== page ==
As vehicles become more computers than cars, the traditional repair shop is already having trouble handling the new technology. Any vehicle produced today can have as many as 50 to 100 different tiny computers controlling everything from steering to acceleration.  The modern mechanic needs to know just as much about re-flashing the ECU as she/he needs to know about a cam shaft. So it’s not as much of a takeover as putting this component of the auto industry out of its inevitable misery.
When Starbucks sought to take over the local coffee shop, they did so by oversaturating the market to the point where Starbucks locations were literally across the street from other Starbucks locations. A large auto group can easily do the same against the small-point competitors in their market.
Ford already started down this road when they began opening their Quick Lane Tire & Auto Centres to compete against the Jiffy Lube and big-box stores. Now they have over 700 locations across the United States and 69 in Canada capturing market share.
Expect to see large auto groups buying up and converting existing local shops as a means of handling overflow and, more importantly, increasing market share in geographical areas between or surrounding dealerships. The consumer can receive the same factory-trained technicians, the same loyalty promotions, and the same OEM parts at a shop around the corner, as opposed to driving the extra distance to your main operation. With careful purchasing, a large automotive group could entirely take over the fixed operations in a geographical area overnight.
Added satellite locations can also fuel additional sales opportunities, with additional test-drive starting points, e-commerce parts and accessory sales pick-up locations, and most importantly, more parking. What dealer group wouldn’t want to expand their footprint in a short period of time for a significantly lower cost than buying or building entire dealerships?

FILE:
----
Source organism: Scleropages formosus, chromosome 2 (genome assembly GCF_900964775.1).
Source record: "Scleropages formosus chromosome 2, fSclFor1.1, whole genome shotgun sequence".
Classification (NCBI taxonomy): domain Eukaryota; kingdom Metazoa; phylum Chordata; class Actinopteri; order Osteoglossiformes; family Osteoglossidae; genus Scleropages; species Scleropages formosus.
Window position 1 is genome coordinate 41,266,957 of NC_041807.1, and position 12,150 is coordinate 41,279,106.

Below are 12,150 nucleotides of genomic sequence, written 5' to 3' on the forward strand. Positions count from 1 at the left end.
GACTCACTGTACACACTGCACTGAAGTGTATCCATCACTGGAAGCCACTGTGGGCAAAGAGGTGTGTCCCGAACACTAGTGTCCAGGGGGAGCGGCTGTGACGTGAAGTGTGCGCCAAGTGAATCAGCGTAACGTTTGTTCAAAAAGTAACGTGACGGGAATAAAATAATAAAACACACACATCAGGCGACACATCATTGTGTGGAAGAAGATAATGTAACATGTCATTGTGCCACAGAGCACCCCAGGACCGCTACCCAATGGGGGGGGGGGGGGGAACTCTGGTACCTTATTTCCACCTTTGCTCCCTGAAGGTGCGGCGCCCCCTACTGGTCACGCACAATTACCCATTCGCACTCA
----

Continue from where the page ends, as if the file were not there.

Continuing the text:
This is not a new concept and has been the heated topic of many arguments around the auto industry for some time now. The concept is that people will no longer need a salesperson to purchase an automobile and can do everything online. There is some merit to this. In 2012, 10 percent of car buyers opted not to test-drive.  By the beginning of 2014 that number was up to 17 percent. While a surprising number, it still leaves 83 percent of the population wanting a test drive.
Eventually there will be no need for a car salesperson, but that time is more than a little ways off. What we will start experiencing in 2015 is something entirely different. The current salesperson is dying off with age, not by lack of interest.
The seasoned salesperson that sells you 16-25 cars a month, with a large portfolio and years of experience, is on her/his way out of our industry. They are just getting older, and many are tired of what the industry has become. Margins and commissions are thinning every day, everything is online first rather than belly-to-belly, and their customer base is buying fewer vehicles at longer intervals. As these veterans start retiring out of our industry, a huge gap is left in their wake, as fresh bodies are nowhere to be found.
The newest generation of workers, Gen Y, has little to no interest in entering a career as a car salesperson. They are highly educated, digitally focused, have zero experience with negotiating and, most importantly, cannot grasp the concept of 100 percent commission. Try asking someone under the age of 35 if they want to work 60+ hours a week for an average of $1,500 a month with no guaranteed pay.  There is a break in the line, and dealerships are really starting to feel the pinch.